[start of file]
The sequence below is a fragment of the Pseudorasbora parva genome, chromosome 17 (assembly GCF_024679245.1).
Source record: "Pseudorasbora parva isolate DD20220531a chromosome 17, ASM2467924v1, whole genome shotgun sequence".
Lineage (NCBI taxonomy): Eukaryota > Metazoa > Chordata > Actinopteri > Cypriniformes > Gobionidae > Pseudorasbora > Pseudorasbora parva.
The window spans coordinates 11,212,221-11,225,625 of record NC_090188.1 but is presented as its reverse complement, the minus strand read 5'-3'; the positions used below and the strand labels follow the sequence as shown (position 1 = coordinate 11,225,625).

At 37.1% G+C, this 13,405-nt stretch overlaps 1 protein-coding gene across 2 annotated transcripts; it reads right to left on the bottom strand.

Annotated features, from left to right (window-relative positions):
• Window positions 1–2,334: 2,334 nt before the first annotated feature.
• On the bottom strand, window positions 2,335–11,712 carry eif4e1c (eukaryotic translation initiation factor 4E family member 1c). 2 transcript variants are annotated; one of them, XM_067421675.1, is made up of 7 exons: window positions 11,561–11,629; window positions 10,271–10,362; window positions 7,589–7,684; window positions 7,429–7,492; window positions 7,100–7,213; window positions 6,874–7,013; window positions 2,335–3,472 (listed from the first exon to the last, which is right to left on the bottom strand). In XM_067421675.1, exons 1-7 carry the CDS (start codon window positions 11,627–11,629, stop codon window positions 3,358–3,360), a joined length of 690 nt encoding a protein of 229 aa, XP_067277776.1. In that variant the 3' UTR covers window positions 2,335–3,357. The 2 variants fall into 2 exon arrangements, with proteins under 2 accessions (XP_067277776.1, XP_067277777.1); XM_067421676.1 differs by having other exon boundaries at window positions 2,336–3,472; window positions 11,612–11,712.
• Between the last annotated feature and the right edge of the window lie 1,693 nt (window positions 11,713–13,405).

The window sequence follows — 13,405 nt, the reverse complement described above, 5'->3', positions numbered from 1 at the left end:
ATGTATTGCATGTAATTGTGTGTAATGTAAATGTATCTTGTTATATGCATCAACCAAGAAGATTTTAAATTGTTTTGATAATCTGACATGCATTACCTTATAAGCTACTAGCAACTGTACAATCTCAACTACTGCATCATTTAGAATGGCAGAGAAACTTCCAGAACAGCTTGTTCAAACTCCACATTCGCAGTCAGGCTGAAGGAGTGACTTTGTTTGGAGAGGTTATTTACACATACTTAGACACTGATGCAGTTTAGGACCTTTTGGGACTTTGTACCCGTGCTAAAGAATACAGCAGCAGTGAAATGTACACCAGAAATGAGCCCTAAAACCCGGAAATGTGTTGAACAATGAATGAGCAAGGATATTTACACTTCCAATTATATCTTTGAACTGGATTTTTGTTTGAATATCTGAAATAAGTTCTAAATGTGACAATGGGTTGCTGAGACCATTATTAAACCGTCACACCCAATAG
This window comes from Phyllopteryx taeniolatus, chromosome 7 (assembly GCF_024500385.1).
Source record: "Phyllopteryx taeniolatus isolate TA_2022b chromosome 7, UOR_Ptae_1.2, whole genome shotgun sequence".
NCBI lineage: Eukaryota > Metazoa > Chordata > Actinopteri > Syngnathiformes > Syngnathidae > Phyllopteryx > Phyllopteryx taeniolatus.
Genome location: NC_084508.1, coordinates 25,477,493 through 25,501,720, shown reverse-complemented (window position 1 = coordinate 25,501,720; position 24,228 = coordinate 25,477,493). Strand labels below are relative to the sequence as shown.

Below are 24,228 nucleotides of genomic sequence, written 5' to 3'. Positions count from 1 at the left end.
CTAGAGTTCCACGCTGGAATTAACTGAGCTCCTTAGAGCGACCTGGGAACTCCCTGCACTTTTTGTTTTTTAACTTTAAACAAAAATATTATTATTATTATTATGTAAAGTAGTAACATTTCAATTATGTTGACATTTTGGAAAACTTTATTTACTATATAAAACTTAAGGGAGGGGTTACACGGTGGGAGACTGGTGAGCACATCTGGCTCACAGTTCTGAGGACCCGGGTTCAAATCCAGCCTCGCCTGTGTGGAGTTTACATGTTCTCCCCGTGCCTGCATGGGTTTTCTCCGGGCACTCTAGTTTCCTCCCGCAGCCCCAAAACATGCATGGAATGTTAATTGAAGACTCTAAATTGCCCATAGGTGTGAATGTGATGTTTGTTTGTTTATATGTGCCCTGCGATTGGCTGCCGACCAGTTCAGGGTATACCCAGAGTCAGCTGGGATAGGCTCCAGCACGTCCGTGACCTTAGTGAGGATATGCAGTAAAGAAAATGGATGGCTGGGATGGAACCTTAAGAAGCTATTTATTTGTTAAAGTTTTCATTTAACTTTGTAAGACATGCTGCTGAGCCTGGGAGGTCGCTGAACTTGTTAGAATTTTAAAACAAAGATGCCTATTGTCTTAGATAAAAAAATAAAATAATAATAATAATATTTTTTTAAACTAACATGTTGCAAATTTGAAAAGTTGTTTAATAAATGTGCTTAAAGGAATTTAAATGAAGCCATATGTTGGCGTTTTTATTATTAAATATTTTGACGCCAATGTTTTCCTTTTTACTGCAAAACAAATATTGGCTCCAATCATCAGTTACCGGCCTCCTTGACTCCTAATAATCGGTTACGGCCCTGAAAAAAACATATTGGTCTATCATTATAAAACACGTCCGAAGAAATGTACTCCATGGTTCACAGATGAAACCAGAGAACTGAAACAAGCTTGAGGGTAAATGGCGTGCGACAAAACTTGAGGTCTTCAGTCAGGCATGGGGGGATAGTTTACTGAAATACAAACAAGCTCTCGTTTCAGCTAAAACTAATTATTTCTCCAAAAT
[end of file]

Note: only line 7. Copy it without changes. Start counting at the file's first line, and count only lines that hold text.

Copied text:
• Window positions 1–2,334: 2,334 nt before the first annotated feature.